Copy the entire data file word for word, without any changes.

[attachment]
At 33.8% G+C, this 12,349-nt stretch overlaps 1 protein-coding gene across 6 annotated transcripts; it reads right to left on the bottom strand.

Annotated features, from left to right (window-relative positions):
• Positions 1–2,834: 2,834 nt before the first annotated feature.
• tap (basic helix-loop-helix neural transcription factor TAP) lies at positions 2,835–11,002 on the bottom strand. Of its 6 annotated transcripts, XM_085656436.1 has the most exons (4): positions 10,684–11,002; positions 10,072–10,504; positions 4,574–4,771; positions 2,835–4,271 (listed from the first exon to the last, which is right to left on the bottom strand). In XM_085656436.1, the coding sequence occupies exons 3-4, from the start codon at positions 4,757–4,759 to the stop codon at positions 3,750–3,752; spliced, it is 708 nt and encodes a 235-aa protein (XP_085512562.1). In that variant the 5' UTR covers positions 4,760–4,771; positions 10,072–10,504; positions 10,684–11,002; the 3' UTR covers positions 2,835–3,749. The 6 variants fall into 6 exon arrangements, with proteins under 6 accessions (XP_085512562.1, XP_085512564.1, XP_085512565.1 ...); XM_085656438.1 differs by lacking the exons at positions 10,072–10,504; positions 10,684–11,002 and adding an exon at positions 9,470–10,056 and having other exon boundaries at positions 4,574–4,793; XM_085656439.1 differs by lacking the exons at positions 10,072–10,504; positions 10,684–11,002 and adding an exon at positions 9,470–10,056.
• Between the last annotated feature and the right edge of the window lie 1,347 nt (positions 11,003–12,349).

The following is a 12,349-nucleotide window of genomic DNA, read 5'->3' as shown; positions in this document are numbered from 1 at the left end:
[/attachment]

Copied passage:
At 33.8% G+C, this 12,349-nt stretch overlaps 1 protein-coding gene across 6 annotated transcripts; it reads right to left on the bottom strand.

Annotated features, from left to right (window-relative positions):
• Positions 1–2,834: 2,834 nt before the first annotated feature.
• tap (basic helix-loop-helix neural transcription factor TAP) lies at positions 2,835–11,002 on the bottom strand. Of its 6 annotated transcripts, XM_085656436.1 has the most exons (4): positions 10,684–11,002; positions 10,072–10,504; positions 4,574–4,771; positions 2,835–4,271 (listed from the first exon to the last, which is right to left on the bottom strand). In XM_085656436.1, the coding sequence occupies exons 3-4, from the start codon at positions 4,757–4,759 to the stop codon at positions 3,750–3,752; spliced, it is 708 nt and encodes a 235-aa protein (XP_085512562.1). In that variant the 5' UTR covers positions 4,760–4,771; positions 10,072–10,504; positions 10,684–11,002; the 3' UTR covers positions 2,835–3,749. The 6 variants fall into 6 exon arrangements, with proteins under 6 accessions (XP_085512562.1, XP_085512564.1, XP_085512565.1 ...); XM_085656438.1 differs by lacking the exons at positions 10,072–10,504; positions 10,684–11,002 and adding an exon at positions 9,470–10,056 and having other exon boundaries at positions 4,574–4,793; XM_085656439.1 differs by lacking the exons at positions 10,072–10,504; positions 10,684–11,002 and adding an exon at positions 9,470–10,056.
• Between the last annotated feature and the right edge of the window lie 1,347 nt (positions 11,003–12,349).

The following is a 12,349-nucleotide window of genomic DNA, read 5'->3' as shown; positions in this document are numbered from 1 at the left end: